Home » US Supreme Court rules that government cannot keep profit from properties sold to satisfy tax debt

US Supreme Court rules that government cannot keep profit from properties sold to satisfy tax debt

by Derek Andrews
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The US Supreme Court docket ruled Thursday that the federal government can not hold the earnings of properties bought to repay tax money owed. The court docket reached this determination within the case of Tyler v. Hennepin County, Minnesota, et al., whereby a neighborhood Minnesota authorities bought off a lady’s rental to fulfill her tax invoice.

The case centered round Geraldine Tyler, a 94-year-old girl, whose rental was bought by Hennepin County, Minnesota to fulfill her tax invoice. Tyler initially bought the rental in 1999, and lived there alone till 2010 when her household moved her right into a senior assisted dwelling neighborhood. When she moved out of the rental, the property tax invoice was forgotten by the household. By 2015, the rental had incurred $2,300 in unpaid property taxes and $13,000 in curiosity and penalties.

In 2015, Hennepin County seized the property, as permitted beneath Minnesota Statute §§281.18, 282.07, and bought it for $40,000. The county used $15,000 to repay the property tax debt, however stored the surplus $25,000 for their very own use. The county cited Minnesota Statute §282.08, which states that any proceeds in extra in the course of the sale of a seized property could also be stored by the county. Tyler argued, nevertheless, that this was unconstitutional beneath the Takings Clause of the US Structure’s Fifth Amendment.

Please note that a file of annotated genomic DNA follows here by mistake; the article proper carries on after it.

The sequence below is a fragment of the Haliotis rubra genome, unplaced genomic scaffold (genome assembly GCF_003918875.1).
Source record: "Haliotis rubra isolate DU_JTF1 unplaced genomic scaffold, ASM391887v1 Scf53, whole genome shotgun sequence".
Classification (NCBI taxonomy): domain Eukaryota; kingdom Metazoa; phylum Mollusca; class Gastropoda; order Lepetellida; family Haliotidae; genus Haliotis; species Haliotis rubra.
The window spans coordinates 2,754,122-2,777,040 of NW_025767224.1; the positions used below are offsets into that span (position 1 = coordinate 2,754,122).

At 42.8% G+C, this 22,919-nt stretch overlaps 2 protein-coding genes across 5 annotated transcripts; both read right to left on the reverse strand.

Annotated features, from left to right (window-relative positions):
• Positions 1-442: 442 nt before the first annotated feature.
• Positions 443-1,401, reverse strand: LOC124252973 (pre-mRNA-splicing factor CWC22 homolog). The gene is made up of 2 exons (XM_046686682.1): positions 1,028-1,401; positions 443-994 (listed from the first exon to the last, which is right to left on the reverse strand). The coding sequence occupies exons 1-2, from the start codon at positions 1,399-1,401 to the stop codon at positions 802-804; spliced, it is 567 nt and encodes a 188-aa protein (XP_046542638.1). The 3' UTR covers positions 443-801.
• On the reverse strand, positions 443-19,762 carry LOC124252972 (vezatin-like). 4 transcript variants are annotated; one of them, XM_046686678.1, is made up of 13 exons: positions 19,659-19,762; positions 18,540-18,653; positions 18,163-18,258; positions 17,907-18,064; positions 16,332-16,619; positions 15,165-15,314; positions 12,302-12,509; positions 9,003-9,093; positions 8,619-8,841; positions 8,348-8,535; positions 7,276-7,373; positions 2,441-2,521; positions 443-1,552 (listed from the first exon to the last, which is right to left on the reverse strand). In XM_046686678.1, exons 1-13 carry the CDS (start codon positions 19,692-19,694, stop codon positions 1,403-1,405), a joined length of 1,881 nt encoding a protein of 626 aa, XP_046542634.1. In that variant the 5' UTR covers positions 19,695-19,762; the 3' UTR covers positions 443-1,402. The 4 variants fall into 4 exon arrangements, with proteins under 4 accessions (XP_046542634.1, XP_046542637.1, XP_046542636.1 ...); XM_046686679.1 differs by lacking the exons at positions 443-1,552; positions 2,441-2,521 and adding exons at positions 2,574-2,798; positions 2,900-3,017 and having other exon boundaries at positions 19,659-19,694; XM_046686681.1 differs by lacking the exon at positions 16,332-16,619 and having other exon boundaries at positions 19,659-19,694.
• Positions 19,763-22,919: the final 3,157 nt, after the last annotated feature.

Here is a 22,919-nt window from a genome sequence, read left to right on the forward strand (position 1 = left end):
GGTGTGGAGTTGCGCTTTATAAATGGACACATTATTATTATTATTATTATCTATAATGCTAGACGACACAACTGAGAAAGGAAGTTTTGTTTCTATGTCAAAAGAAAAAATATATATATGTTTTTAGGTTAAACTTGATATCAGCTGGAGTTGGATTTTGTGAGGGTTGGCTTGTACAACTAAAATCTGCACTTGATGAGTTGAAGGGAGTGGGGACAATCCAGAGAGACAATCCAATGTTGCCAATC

The bulk agreed with Tyler.Writing for almost all opinion, Chief Justice Roberts acknowledged:

The Takings Clause “was designed to bar Authorities from forcing some folks alone to bear public burdens which, in all equity and justice, must be borne by the general public as an entire.” Armstrong, 364 U. S., at 49. A taxpayer who loses her $40,000 home to the State to meet a $15,000 tax debt has made a far larger contribution to the general public fisc than she owed. The taxpayer should render unto Caesar what’s Caesar’s, however no extra.

The court docket cited help from a number of precedent instances and noting that almost all of states wouldn’t uphold such a statute. The court docket concluded that, by maintaining the surplus revenue, the county was primarily performing a taking of personal property, which is regulated by the Takings Clause.

Source / Picture: jurist.org

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